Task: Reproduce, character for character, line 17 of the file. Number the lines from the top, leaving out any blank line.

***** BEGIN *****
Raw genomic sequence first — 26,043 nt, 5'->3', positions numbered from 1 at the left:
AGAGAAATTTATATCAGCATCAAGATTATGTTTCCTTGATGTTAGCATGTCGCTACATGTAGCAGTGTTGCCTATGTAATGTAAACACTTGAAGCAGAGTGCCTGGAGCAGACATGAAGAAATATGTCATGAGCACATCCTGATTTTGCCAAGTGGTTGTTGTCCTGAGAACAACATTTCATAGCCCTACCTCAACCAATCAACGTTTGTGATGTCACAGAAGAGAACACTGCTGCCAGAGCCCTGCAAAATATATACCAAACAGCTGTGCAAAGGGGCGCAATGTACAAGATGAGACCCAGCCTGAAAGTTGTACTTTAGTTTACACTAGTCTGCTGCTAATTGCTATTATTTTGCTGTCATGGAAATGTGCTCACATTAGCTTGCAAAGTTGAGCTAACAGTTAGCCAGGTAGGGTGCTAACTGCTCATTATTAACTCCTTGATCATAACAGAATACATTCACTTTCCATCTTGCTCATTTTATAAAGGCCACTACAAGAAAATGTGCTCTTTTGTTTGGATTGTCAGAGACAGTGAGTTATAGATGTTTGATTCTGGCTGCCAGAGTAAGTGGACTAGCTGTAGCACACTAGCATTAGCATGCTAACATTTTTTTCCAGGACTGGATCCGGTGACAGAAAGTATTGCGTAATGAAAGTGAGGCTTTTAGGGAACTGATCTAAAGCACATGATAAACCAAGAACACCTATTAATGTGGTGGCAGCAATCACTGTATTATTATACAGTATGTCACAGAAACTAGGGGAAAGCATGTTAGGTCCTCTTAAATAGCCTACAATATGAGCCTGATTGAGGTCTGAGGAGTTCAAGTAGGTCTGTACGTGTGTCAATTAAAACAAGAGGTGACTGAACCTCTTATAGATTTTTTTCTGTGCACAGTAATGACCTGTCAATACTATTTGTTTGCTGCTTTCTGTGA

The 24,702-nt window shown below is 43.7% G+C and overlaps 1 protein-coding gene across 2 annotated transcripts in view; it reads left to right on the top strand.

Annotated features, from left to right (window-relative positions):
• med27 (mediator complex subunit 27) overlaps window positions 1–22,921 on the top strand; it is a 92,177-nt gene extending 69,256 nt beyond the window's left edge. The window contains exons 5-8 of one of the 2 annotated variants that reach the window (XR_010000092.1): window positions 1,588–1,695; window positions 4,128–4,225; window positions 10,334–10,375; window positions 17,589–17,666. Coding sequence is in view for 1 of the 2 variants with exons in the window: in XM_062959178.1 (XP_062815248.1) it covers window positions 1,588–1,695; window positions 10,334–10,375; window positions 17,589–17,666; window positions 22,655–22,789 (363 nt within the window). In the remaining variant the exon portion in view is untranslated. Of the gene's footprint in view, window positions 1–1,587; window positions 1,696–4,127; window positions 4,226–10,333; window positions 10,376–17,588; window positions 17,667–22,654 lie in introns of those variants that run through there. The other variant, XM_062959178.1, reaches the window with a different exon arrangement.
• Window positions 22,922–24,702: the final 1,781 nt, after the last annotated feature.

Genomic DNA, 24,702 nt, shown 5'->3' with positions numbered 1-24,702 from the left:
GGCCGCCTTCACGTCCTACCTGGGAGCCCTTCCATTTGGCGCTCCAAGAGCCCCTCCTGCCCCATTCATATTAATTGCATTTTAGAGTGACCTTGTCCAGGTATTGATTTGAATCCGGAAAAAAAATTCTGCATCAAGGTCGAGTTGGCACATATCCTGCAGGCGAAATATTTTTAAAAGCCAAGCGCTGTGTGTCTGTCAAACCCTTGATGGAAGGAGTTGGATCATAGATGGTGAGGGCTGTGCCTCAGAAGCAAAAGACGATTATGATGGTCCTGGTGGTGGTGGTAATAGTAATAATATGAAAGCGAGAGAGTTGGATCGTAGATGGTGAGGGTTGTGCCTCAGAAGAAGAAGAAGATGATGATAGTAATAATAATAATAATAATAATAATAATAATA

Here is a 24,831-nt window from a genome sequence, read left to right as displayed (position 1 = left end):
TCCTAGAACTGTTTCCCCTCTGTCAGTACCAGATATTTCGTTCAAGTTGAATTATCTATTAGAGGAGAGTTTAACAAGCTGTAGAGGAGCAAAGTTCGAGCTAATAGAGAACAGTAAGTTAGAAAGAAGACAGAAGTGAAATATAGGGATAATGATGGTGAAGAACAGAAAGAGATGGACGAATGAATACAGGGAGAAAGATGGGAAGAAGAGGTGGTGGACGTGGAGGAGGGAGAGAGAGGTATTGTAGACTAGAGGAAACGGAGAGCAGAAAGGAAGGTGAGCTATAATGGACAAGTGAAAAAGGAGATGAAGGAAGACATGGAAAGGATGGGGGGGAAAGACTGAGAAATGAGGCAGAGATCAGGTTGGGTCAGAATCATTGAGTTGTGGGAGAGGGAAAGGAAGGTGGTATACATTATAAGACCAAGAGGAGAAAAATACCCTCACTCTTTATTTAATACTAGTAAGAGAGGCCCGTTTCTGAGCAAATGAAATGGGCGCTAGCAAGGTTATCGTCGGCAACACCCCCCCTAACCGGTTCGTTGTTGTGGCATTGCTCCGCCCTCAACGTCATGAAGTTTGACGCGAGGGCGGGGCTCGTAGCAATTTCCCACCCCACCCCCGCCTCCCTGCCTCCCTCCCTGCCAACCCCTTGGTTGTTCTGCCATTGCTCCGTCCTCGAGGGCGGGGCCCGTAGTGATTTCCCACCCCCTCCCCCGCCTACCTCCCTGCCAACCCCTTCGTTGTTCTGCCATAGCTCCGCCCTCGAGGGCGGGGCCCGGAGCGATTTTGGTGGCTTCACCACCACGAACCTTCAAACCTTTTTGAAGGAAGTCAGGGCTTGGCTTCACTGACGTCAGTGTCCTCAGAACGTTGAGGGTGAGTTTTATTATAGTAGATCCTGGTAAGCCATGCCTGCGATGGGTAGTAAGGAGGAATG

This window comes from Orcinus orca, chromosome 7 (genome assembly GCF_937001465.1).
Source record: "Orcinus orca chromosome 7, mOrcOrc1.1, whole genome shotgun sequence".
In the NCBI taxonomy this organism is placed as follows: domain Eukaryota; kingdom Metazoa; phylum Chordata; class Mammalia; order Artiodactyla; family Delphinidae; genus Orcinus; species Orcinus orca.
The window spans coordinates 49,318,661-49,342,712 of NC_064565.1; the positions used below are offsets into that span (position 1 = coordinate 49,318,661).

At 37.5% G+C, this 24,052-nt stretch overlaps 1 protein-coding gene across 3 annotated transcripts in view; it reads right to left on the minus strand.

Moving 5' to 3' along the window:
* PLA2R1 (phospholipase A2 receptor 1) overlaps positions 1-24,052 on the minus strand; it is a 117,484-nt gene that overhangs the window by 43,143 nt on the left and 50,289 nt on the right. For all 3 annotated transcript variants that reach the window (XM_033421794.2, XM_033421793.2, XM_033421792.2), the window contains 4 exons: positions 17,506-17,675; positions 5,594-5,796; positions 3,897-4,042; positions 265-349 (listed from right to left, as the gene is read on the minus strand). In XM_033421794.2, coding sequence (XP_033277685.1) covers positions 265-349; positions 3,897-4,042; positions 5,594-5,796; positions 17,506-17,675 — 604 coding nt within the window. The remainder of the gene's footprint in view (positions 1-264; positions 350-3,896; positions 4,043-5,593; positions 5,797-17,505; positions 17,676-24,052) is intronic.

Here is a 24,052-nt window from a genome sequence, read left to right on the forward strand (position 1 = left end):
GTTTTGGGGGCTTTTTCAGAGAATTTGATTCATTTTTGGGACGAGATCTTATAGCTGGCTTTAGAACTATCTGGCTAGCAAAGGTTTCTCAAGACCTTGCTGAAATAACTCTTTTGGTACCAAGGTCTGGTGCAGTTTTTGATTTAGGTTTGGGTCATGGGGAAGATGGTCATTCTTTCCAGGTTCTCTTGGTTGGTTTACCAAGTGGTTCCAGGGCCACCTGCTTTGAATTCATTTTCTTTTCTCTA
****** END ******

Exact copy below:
* PLA2R1 (phospholipase A2 receptor 1) overlaps positions 1-24,052 on the minus strand; it is a 117,484-nt gene that overhangs the window by 43,143 nt on the left and 50,289 nt on the right. For all 3 annotated transcript variants that reach the window (XM_033421794.2, XM_033421793.2, XM_033421792.2), the window contains 4 exons: positions 17,506-17,675; positions 5,594-5,796; positions 3,897-4,042; positions 265-349 (listed from right to left, as the gene is read on the minus strand). In XM_033421794.2, coding sequence (XP_033277685.1) covers positions 265-349; positions 3,897-4,042; positions 5,594-5,796; positions 17,506-17,675 — 604 coding nt within the window. The remainder of the gene's footprint in view (positions 1-264; positions 350-3,896; positions 4,043-5,593; positions 5,797-17,505; positions 17,676-24,052) is intronic.